Mediating Scientific Conflicts

Conflicts over the management of water, timber, climate change, endangered species and grazing can tear apart communities and have real impacts on local economies. And when scientists are invited to settle the issues, experts can become mired in their own conflicts.


February 3, 2016

Todd Jarvis
Todd Jarvis

Conflicts over the management of water, timber, climate change, endangered species and grazing can tear apart communities and have real impacts on local economies. And when scientists are invited to settle the issues, experts can become mired in their own conflicts.

Even large multidisciplinary research projects can fall into divisions that threaten the scientific process itself. Driven by funding agency calls for “broader impacts,” science teams require diverse disciplinary backgrounds that can make it more difficult to build a cohesive vision. Without some form of scientific dispute prevention or conflict resolution, the options for dealing with these conflicts are limited. They can come down to deciding whose expert is “right” or to falling back on the tired cliché of “agreeing to disagree.”

Scientific mediation offers another course. To broaden their options and improve communication, scientists and people with a stake in the issue can work together to discover why they disagree and to peel back the positions and interests that lie at the heart of conflicts.

While such conflicts can be complex, the scientific mediation process proceeds through a series of well-defined stages. First, participants determine the focus of the topic and set the ground rules for meetings. It is critical at this stage to achieve a shared vision for the outcome, so that participants don’t divert the process by steering the discussion in different directions.

Second, members of the group conduct presentations to identify areas of agreement and disagreement and to distinguish what is well-known from issues that are poorly understood.

Third, they work toward a shared interpretation of the science. They may even decide to pursue a joint research project to answer unresolved questions.

When complete, this process results in focused discussions about alternatives. It assumes that all participants are at the table in good faith, although as mediators know, bad-faith negotiating is always a possibility. It can be difficult to spot, but some indicators include: delaying tactics, withdrawal of terms after a tentative agreement has been made and not sending an agent with the authority to make decisions. It can be useful for the participants to agree, when setting up the ground rules, on how to deal with alleged cases of bad faith.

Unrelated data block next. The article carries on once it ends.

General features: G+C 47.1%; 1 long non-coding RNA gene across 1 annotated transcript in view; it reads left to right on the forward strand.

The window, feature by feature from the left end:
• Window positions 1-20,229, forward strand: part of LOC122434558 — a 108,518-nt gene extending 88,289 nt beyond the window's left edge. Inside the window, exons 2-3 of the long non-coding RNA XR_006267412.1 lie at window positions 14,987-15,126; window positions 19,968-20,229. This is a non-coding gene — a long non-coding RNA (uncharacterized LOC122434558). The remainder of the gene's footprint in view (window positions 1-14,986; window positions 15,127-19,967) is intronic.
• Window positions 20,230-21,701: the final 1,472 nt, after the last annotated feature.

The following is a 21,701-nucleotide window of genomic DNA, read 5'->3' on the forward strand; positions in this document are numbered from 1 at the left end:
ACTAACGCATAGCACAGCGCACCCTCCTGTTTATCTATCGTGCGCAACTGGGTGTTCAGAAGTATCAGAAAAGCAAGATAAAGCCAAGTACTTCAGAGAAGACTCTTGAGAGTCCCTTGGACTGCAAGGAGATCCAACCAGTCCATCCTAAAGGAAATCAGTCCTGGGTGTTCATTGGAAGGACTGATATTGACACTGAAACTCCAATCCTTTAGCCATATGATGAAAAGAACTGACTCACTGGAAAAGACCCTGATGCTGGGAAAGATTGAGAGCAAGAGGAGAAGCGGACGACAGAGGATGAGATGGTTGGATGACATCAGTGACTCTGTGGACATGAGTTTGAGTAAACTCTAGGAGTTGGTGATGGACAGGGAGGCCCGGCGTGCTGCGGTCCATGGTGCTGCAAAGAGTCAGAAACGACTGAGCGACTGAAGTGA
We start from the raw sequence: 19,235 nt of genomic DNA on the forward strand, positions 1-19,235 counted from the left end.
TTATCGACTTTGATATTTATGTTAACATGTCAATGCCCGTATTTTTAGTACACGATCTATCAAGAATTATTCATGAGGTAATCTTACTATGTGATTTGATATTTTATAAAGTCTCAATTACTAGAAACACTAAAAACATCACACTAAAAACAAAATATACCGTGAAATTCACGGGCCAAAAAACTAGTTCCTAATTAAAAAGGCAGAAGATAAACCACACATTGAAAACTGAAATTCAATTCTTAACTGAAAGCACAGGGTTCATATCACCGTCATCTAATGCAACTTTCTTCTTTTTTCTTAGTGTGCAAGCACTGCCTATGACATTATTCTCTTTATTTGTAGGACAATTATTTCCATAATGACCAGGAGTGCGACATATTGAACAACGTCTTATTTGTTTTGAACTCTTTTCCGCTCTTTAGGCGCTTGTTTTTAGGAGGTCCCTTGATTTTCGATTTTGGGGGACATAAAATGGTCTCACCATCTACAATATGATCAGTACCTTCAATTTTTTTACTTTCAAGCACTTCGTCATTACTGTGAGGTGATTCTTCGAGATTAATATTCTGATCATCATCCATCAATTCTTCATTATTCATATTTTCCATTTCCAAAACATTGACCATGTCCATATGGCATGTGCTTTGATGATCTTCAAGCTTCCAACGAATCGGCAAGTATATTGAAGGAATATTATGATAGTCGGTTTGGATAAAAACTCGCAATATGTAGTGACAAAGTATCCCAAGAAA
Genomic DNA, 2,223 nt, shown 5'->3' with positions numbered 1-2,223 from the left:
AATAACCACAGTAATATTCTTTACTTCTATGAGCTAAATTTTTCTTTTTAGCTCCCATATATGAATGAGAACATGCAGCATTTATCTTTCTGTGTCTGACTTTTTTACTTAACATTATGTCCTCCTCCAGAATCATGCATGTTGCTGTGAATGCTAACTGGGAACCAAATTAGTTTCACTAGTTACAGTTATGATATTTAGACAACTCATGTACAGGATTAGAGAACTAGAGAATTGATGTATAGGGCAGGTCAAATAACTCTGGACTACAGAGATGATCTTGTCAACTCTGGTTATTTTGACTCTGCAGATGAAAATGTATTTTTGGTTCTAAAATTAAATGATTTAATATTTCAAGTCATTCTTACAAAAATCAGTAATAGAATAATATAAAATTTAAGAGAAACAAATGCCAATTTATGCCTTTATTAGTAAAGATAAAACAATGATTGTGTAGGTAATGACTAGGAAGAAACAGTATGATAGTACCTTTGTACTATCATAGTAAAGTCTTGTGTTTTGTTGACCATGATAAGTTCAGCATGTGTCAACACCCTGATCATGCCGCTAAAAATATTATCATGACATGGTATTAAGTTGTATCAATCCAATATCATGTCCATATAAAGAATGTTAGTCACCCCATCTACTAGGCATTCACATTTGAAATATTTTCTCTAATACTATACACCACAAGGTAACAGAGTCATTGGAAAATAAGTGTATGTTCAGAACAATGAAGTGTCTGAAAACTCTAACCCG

The goal of the process is to isolate the scientific issues separately from personal or political biases of the users of scientific information. Even after the group comes to a consensus on what the science means, overarching conflicts will still exist. Resolving the broad conflict, or reaching an agreement on the merits of a disagreement, will take more deliberation on the part of the participants, but hopefully the scientific mediation process will provide a firm scientific basis on which to make a decision. It will succeed if it increases the quality of communication and trust group members have in each other, the group’s capacity for conflict resolution as a whole and the public’s trust in the research enterprise and scientific opinions.

In addition to leading the IWW at Oregon State, Todd Jarvis is an adjunct professor at the University of Oregon School of Law. He co-authored an article on www.mediate.com on this subject with Curtis Moore, deputy district attorney in Elko County, Nevada, and a 2014 graduate of the UO law school, and with Andrew Wentworth, who earned his master’s in water resources science from Oregon State in 2015.

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